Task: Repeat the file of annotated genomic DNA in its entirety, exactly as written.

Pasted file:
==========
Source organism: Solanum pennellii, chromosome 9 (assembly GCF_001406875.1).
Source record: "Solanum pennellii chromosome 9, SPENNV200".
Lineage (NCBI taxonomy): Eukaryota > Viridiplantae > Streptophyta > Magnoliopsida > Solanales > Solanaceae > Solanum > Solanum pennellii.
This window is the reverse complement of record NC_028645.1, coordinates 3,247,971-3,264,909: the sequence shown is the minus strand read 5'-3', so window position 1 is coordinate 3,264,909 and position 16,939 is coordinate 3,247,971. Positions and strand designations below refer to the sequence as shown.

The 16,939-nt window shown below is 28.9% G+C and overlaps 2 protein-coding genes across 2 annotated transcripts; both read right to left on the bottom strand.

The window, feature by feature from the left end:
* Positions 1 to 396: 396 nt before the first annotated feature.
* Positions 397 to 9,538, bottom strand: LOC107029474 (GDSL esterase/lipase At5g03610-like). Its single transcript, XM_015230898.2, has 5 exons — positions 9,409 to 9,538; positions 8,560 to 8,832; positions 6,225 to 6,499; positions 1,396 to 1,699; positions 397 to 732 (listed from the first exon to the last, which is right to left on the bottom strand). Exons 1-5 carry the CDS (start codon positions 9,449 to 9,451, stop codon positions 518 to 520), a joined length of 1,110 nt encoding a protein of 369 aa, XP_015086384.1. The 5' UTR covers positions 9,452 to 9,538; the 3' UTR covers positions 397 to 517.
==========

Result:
Source organism: Solanum pennellii, chromosome 9 (assembly GCF_001406875.1).
Source record: "Solanum pennellii chromosome 9, SPENNV200".
Lineage (NCBI taxonomy): Eukaryota > Viridiplantae > Streptophyta > Magnoliopsida > Solanales > Solanaceae > Solanum > Solanum pennellii.
This window is the reverse complement of record NC_028645.1, coordinates 3,247,971-3,264,909: the sequence shown is the minus strand read 5'-3', so window position 1 is coordinate 3,264,909 and position 16,939 is coordinate 3,247,971. Positions and strand designations below refer to the sequence as shown.

The 16,939-nt window shown below is 28.9% G+C and overlaps 2 protein-coding genes across 2 annotated transcripts; both read right to left on the bottom strand.

The window, feature by feature from the left end:
* Positions 1 to 396: 396 nt before the first annotated feature.
* Positions 397 to 9,538, bottom strand: LOC107029474 (GDSL esterase/lipase At5g03610-like). Its single transcript, XM_015230898.2, has 5 exons — positions 9,409 to 9,538; positions 8,560 to 8,832; positions 6,225 to 6,499; positions 1,396 to 1,699; positions 397 to 732 (listed from the first exon to the last, which is right to left on the bottom strand). Exons 1-5 carry the CDS (start codon positions 9,449 to 9,451, stop codon positions 518 to 520), a joined length of 1,110 nt encoding a protein of 369 aa, XP_015086384.1. The 5' UTR covers positions 9,452 to 9,538; the 3' UTR covers positions 397 to 517.